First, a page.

Moon, 66 Questions


Jacqueline Lentzou’s distinctively poetic debut feature offers a heartfelt study of unconventional family dynamics.

An emotionally estranged relationship between a young woman and her father makes for a fairly simple premise, yet one that assumes a distinctive and heartfelt tenderness when filtered through the lens of filmmaker Jacqueline Lentzou. Hers is a cinematic language of delicate minimalism, of finding poetry within pockets of the mundane, and the beauty of her debut feature is sustained in the details of its stunning 35mm visuals.

Sofia Kokkali gives a phenomenal performance as Artemis, a young woman who tentatively returns to her childhood home as she finds out that her father Paris (Lazaros Georgakopoulos) has been diagnosed with MS after suffering a severe stroke. Through the act of caregiving, the intricate Gordian knot that manifested in Artemis’ childhood begins to unravel, kickstarting a subtle process of reconciliation between parent and child.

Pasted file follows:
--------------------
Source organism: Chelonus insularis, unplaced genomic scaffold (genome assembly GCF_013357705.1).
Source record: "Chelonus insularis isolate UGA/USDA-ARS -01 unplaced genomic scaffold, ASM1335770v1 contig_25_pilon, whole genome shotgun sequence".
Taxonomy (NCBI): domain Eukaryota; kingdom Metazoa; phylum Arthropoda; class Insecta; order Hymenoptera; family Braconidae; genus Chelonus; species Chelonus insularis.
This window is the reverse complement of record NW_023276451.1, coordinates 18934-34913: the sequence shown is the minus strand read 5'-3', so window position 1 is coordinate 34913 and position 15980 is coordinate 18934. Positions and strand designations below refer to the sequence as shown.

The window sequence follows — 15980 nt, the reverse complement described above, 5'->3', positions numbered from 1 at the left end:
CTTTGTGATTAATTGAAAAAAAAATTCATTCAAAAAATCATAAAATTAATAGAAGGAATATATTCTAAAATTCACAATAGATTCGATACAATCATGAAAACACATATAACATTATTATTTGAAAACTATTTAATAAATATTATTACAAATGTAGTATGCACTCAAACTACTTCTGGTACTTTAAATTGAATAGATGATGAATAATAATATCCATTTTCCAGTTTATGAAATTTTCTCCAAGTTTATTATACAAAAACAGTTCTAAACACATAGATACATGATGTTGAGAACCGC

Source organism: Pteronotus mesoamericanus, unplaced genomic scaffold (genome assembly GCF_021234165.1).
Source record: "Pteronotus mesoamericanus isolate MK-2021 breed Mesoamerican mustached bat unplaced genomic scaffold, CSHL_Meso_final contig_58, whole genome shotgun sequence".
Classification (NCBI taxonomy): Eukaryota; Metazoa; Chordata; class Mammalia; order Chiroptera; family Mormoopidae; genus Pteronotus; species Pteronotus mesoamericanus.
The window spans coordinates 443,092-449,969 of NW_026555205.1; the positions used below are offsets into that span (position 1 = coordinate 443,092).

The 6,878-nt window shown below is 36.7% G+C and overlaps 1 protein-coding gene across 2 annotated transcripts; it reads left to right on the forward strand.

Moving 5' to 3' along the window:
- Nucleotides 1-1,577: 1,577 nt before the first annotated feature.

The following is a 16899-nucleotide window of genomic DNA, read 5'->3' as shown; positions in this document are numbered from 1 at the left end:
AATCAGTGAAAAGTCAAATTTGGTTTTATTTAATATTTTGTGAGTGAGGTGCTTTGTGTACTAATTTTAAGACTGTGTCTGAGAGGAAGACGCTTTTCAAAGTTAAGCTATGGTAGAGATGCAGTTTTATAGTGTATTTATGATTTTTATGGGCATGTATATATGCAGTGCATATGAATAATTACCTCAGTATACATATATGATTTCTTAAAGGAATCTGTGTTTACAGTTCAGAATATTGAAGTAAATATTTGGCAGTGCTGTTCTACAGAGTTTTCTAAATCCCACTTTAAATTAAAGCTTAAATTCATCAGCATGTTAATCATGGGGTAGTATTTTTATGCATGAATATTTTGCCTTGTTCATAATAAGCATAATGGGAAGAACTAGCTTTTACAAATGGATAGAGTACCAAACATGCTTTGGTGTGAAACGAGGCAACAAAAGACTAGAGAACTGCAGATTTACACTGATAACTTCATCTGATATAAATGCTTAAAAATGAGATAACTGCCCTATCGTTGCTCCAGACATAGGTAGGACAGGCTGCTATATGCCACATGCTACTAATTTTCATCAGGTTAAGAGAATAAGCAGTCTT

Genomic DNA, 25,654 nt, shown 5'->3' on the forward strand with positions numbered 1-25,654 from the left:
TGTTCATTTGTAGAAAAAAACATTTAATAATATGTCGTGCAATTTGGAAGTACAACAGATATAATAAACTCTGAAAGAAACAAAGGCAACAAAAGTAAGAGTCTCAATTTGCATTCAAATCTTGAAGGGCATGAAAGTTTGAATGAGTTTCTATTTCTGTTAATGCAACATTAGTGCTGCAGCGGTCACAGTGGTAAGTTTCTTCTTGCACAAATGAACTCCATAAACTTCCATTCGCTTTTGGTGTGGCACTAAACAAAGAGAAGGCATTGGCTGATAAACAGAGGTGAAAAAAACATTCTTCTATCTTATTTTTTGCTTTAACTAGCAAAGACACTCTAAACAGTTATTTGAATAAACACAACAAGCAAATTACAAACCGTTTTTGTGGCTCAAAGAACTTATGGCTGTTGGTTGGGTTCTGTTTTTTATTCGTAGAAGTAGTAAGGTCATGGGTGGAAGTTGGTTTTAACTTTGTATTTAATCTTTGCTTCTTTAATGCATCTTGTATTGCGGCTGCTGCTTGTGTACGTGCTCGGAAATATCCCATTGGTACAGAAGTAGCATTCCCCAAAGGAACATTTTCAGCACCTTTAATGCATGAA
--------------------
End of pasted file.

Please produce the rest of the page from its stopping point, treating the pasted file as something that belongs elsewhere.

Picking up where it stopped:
The titular moon makes multiple appearances within the corroded VHS footage that punctuates the narrative, guided by the reflective tone of Artemis’ journal entries. Paired with artful shots of Tarot cards that cut through the film, these astrological framing devices lend the film an ornate, scrapbook-like structure.

Unfortunately, this is a path that neuters the payoff and compromises some emotional impact. Lentzou is certainly onto a winning formula, but it’s Kokkali and Georgakopoulos’ superb performances that ultimately make up for Moon’s shortcomings.

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Published 22 Jun 2022

Jacqueline Lentzou
Lazaros Georgakopoulos
Sofia Kokkali


Lentzou’s short film The End of Suffering was exquisite, so really hyped for her debut feature.


Much visual poetry bolstered by some fantastic performances.

In Retrospect.

Alas, the moon didn’t get to ask any questions…

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